If I told you the pictures below were taken in, say, Michigan, you’d probably believe me. After all, the van ending its days under a tree is a Chevrolet Beauville 20, a model that was never officially sold in Europe. There are red farms and fences in the background, and there’s a second-generation Ford Explorer visible in a few of the pictures. Maybe not Michigan, but it has to be somewhere in the Midwest.
Oddly enough, I found the Beauville last month in a small town that’s just a stone’s throw from the border with Sweden and Norway. Broadly speaking, I was surprised by the sheer number of American cars, trucks and vans that roamed around Sweden. What was even more surprising is that most of the Swedes I talked to simply shrugged and explained “we like American cars so we buy them and ship them over here. End of story.”
In many European countries, American cars are relatively rare so they’re prized possessions that are usually in fantastic shape and driven occasionally at best. In Sweden, I regularly saw concours-ready American classics, late-model SUVs and pickup trucks, classics seemingly used on a daily basis and even decrepit classics like the Beauville below. American cars and red houses, certain areas of Sweden really do look like the Midwest.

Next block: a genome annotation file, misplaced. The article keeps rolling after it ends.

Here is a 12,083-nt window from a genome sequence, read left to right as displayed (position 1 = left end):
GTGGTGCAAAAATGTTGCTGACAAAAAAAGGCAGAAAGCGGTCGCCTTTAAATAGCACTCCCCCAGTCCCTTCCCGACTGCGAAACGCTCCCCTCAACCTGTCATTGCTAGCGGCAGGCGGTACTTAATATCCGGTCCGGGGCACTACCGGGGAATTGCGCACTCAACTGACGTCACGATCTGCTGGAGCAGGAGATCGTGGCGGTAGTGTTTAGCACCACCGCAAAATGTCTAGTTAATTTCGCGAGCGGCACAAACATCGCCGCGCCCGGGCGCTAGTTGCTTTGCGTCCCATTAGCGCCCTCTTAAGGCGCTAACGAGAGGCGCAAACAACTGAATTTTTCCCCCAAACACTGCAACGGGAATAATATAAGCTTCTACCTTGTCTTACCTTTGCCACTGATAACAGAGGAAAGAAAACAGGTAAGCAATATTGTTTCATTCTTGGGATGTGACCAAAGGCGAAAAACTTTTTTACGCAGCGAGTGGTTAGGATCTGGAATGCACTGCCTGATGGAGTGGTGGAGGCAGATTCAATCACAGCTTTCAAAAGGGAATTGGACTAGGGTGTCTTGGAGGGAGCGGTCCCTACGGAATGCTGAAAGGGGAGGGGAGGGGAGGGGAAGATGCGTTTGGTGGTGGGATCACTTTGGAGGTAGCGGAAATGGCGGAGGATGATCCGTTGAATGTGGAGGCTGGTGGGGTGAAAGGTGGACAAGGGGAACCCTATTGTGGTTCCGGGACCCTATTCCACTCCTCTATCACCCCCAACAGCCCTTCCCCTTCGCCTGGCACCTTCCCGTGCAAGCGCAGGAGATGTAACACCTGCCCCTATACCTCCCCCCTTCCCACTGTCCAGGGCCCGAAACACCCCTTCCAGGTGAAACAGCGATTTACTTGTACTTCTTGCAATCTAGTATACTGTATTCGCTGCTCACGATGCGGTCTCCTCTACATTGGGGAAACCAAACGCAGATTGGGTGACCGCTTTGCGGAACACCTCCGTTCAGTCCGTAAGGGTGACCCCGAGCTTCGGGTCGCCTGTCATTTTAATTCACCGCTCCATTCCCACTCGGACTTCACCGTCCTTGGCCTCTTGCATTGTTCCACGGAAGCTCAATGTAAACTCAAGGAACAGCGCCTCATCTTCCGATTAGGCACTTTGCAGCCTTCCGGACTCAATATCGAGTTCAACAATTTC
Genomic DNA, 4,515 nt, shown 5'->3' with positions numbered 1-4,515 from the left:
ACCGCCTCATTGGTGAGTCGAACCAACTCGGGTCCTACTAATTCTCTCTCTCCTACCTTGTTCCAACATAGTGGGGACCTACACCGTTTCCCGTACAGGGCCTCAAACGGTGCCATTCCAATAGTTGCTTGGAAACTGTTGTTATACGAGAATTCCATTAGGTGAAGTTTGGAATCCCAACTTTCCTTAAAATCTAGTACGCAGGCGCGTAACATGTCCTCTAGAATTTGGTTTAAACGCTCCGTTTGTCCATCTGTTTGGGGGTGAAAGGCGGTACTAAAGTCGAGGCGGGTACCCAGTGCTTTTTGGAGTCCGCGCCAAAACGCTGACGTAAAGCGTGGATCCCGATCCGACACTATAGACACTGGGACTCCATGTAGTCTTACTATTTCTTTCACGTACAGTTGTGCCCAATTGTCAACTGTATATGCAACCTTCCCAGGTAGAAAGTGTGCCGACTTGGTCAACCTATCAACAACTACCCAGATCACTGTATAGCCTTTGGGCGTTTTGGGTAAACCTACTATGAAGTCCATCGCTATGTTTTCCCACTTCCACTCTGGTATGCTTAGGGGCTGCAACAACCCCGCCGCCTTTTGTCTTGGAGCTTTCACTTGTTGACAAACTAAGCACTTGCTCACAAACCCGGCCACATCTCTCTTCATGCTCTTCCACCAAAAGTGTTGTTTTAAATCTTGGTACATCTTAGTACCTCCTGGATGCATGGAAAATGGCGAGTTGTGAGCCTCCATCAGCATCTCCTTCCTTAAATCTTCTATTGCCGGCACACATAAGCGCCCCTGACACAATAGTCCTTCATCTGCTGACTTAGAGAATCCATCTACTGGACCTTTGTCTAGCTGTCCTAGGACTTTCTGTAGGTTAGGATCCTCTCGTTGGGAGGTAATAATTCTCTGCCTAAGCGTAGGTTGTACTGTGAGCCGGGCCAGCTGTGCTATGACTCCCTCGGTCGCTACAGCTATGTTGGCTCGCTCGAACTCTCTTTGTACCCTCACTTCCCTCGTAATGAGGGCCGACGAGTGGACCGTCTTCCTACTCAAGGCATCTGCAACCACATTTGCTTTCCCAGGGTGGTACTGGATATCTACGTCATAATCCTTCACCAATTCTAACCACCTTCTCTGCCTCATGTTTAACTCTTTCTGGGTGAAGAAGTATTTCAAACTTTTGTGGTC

I don’t know what the story behind this Beauville is or when it was last on the road, there weren’t any legible registration stickers on it. It’s fairly rusty which is surprising because most everyone I talked to mentioned that the north of Sweden doesn’t use salt on the roads. Either the Beauville comes from the south of Sweden, where the roads are salted all winter, or the rust on the bottom part of the body started on the other side of the Atlantic.
Part of the trim on the front end is missing but the sheet metal is also a little mangled so I’m guessing it fell off following a minor collision. Front fascia aside the Beauville is largely complete and I didn’t see any other General Motors vans around so odds are it’s not being used as a parts car. It certainly doesn’t look like a project; by process of elimination, it seems like this one was parked either because of the rust or because a part that’s expensive and/or hard to find broke.